Several officials have asked me, “What do you think the public would say if we did nothing and Cali bit someone? Do you just want us to wait until a dog attacks someone?” Is this their new protocol? Shoot any dog that can’t be captured, because it could “possibly” attack someone, and the public wouldn’t like that. If we accept this new standard, it stands to reason that we will see a rise in dog killings. The little that we can do, in the form of rallies, protests, phone calls, complaints, etc… may be enough to shine a light on what would have been swept under the rug, and make a positive change.

Discharging a weapon in a densely populated area cannot be proper protocol, when a dog is not threatening anyone. No one was in danger at the time, but was put in danger when the officer discharged his weapon. Several years ago, in Noble Ok, an officer killed a five year old boy fishing in a nearby pond with his grandfather, when the officer shot at a snake in a tree. I don’t believe most of the citizens of Ardmore are okay with officers discharging their weapons in neighborhoods over animals that aren’t being aggressive?

If they truly could not catch Cali, or locate her owner, what would be wrong with tranquilizing her and taking her to the pound? Then Sarah would have found her, been given a ticket and a warning, and could have sent Cali to live elsewhere or built a better fence. It the owner does not show up to claim the animal, and the animal is not adopted,  the shelter then properly euthanizes the dog in a manner that is not dangerous for our neighborhoods.

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A young protestor holds a ‘Justice for Cali’ poster

This kind of thing is happening more and more across the nation. We may not be able to do anything about it in other towns, but we can here. We are not helpless. Many people are supporting Sarah and watching Ardmore’s reaction. Let’s show the rest of the Country that our officers won’t be allowed to kill our pets for no good reason, and they certainly won’t be allowed to describe it as “awesome.” Like Justice for Cali for updates.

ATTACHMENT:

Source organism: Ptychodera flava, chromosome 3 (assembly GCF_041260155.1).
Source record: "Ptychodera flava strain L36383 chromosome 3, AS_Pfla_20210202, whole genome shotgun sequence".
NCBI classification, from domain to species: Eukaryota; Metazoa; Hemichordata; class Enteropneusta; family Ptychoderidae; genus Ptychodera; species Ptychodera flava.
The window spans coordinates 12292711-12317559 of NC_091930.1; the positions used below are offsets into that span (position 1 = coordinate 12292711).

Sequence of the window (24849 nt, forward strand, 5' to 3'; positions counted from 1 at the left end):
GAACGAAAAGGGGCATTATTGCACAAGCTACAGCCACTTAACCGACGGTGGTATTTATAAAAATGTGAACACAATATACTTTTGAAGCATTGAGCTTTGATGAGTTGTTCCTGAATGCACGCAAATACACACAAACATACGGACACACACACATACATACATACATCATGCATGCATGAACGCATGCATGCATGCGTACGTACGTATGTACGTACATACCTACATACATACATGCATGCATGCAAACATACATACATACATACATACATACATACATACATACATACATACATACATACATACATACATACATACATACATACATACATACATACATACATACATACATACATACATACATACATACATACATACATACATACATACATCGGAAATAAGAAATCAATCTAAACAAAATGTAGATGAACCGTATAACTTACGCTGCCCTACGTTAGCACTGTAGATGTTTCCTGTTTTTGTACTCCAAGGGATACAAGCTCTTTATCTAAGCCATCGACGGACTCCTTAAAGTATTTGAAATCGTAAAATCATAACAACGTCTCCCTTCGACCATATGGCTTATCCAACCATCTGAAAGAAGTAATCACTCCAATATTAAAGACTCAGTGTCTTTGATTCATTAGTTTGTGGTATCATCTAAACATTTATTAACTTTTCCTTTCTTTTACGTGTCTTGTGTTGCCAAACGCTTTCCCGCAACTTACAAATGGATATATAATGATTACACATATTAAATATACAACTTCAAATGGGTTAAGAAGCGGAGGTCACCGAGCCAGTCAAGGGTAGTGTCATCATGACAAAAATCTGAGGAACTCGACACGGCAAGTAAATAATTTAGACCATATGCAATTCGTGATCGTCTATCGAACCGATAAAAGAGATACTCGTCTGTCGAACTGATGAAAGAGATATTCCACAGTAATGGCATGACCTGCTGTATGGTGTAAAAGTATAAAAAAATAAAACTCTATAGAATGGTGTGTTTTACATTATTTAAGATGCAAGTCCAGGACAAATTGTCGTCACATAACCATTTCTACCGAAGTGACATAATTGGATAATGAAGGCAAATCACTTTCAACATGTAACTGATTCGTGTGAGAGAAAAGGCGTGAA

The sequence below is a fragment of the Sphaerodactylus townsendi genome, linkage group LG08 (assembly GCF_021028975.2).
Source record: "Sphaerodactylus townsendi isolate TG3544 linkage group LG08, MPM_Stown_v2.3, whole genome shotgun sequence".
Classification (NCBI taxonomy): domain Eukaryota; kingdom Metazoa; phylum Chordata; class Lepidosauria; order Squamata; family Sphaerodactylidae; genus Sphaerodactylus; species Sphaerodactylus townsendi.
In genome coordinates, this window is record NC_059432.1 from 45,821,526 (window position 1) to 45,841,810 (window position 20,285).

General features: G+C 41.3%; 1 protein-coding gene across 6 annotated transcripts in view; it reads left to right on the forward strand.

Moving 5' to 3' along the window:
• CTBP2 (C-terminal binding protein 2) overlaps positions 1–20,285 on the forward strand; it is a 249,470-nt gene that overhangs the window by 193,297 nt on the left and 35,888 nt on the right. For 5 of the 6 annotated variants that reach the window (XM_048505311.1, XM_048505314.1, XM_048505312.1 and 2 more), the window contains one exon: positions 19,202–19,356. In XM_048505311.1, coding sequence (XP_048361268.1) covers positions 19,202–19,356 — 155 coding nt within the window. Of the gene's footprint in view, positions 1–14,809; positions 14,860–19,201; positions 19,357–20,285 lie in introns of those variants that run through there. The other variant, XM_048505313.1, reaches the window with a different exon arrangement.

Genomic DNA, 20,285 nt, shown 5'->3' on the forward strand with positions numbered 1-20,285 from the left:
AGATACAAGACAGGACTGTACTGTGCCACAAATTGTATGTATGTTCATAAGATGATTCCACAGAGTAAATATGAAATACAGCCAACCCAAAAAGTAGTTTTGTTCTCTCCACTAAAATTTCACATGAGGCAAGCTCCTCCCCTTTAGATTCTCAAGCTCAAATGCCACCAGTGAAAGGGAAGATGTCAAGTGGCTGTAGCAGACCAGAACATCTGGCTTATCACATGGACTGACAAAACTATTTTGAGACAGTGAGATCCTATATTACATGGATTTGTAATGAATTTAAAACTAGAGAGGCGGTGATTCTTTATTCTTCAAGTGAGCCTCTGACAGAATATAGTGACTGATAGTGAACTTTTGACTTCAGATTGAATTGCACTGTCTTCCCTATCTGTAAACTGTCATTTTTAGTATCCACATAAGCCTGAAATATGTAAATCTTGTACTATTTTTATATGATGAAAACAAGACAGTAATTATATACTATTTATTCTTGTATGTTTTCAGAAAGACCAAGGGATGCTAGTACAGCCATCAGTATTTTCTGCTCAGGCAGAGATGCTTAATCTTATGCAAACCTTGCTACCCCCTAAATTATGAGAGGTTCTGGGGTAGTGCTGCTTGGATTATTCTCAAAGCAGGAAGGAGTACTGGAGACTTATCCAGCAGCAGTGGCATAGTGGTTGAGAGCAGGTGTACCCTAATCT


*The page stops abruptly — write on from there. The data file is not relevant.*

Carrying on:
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2 thoughts on “Peaceful Protesters Gather at Ardmore Police Station in Support of Justice for Cali, Dog Who Was Shot by Police

  1. And also, since all calls about roaming dogs and aggressive dogs come into dispatch, one would think the calls & complaints are recorded and documented. So since there had been “several aggressive dog” calls & reports had came in, why can’t Cali’s owners see all those reports? Let them see just how many and what was Cali’s behavior being reported as? Was she barking and appeared scary? Did she bite anyone? How close did she get to someone that called? If we can listen to calls on a scanner and police dispatch reports are printed in the newspaper, then why can’t Cali’s owners have all the “several reports called in”?

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  2. Nothing more than a “Yahoo” cop. Power corrupts- absolute power corrupts absolutely. Had the perverse pleasure of KILLING. Needs psychiatric counseling and discharge as potentially dangerous to people and other animals. Loss of pension will make other cops make better decisions.